It was very pleasant, when I stayed late in town, to launch myself into the night, especially if it was dark and tempestuous, and set sail from some bright village parlor or lecture room, with a bag of rye or Indian meal upon my shoulder, for my snug harbor in the woods, having made all tight without and withdrawn under hatches with a merry crew of thoughts, leaving only my outer man at the helm, or even tying up the helm when it was plain sailing. I had many a genial thought by the cabin fire "as I sailed." I was never cast away nor distressed in any weather, though I encountered some severe storms. It is darker in the woods, even in common nights, than most suppose. I frequently had to look up at the opening between the trees above the path in order to learn my route, and, where there was no cart-path, to feel with my feet the faint track which I had worn, or steer by the known relation of particular trees which I felt with my hands, passing between two pines for instance, not more than eighteen inches apart, in the midst of the woods, invariably, in the darkest night. Sometimes, after coming home thus late in a dark and muggy night, when my feet felt the path which my eyes could not see, dreaming and absent-minded all the way, until I was aroused by having to raise my hand to lift the latch, I have not been able to recall a single step of my walk, and I have thought that perhaps my body would find its way home if its master should forsake it, as the hand finds its way to the mouth without assistance. Several times, when a visitor chanced to stay into evening, and it proved a dark night, I was obliged to conduct him to the cart-path in the rear of the house, and then point out to him the direction he was to pursue, and in keeping which he was to be guided rather by his feet than his eyes. One very dark night I directed thus on their way two young men who had been fishing in the pond. They lived about a mile off through the woods, and were quite used to the route. A day or two after one of them told me that they wandered about the greater part of the night, close by their own premises, and did not get home till toward morning, by which time, as there had been several heavy showers in the meanwhile, and the leaves were very wet, they were drenched to their skins. I have heard of many going astray even in the village streets, when the darkness was so thick that you could cut it with a knife, as the saying is. Some who live in the outskirts, having come to town a-shopping in their wagons, have been obliged to put up for the night; and gentlemen and ladies making a call have gone half a mile out of their way, feeling the sidewalk only with their feet, and not knowing when they turned. It is a surprising and memorable, as well as valuable experience, to be lost in the woods any time. Often in a snow-storm, even by day, one will come out upon a well-known road and yet find it impossible to tell which way leads to the village. Though he knows that he has travelled it a thousand times, he cannot recognize a feature in it, but it is as strange to him as if it were a road in Siberia. By night, of course, the perplexity is infinitely greater. In our most trivial walks, we are constantly, though unconsciously, steering like pilots by certain well-known beacons and headlands, and if we go beyond our usual course we still carry in our minds the bearing of some neighboring cape; and not till we are completely lost, or turned roundfor a man needs only to be turned round once with his eyes shut in this world to be lostdo we appreciate the vastness and strangeness of nature. Every man has to learn the points of compass again as often as be awakes, whether from sleep or any abstraction. Not till we are lost, in other words not till we have lost the world, do we begin to find ourselves, and realize where we are and the infinite extent of our relations.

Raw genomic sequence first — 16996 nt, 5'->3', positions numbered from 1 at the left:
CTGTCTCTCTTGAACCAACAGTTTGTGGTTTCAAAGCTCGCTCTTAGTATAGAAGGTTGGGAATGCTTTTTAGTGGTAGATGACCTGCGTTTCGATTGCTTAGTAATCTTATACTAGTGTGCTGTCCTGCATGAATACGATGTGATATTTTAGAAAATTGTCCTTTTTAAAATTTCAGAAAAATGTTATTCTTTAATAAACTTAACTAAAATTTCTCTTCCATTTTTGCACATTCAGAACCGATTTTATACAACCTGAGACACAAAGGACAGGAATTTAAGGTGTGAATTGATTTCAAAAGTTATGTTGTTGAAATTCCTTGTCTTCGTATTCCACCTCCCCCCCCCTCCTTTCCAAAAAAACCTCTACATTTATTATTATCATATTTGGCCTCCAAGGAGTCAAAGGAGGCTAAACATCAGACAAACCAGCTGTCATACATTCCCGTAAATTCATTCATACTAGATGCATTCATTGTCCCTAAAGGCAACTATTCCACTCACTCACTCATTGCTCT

One afternoon, near the end of the first summer, when I went to the village to get a shoe from the cobbler's, I was seized and put into jail, because, as I have elsewhere related, I did not pay a tax to, or recognize the authority of, the State which buys and sells men, women, and children, like cattle, at the door of its senate-house. I had gone down to the woods for other purposes. But, wherever a man goes, men will pursue and paw him with their dirty institutions, and, if they can, constrain him to belong to their desperate odd-fellow society. It is true, I might have resisted forcibly with more or less effect, might have run "amok" against society; but I preferred that society should run "amok" against me, it being the desperate party. However, I was released the next day, obtained my mended shoe, and returned to the woods in season to get my dinner of huckleberries on Fair Haven Hill. I was never molested by any person but those who represented the State. I had no lock nor bolt but for the desk which held my papers, not even a nail to put over my latch or windows. I never fastened my door night or day, though I was to be absent several days; not even when the next fall I spent a fortnight in the woods of Maine. And yet my house was more respected than if it had been surrounded by a file of soldiers. The tired rambler could rest and warm himself by my fire, the literary amuse himself with the few books on my table, or the curious, by opening my closet door, see what was left of my dinner, and what prospect I had of a supper. Yet, though many people of every class came this way to the pond, I suffered no serious inconvenience from these sources, and I never missed anything but one small book, a volume of Homer, which perhaps was improperly gilded, and this I trust a soldier of our camp has found by this time. I am convinced, that if all men were to live as simply as I then did, thieving and robbery would be unknown. These take place only in communities where some have got more than is sufficient while others have not enough. The Pope's Homers would soon get properly distributed.
"Nec bella fuerunt,
"You who govern public affairs, what need have you to employ punishments? Love virtue, and the people will be virtuous. The virtues of a superior man are like the wind; the virtues of a common man are like the grass; the grass, when the wind passes over it, bends." Note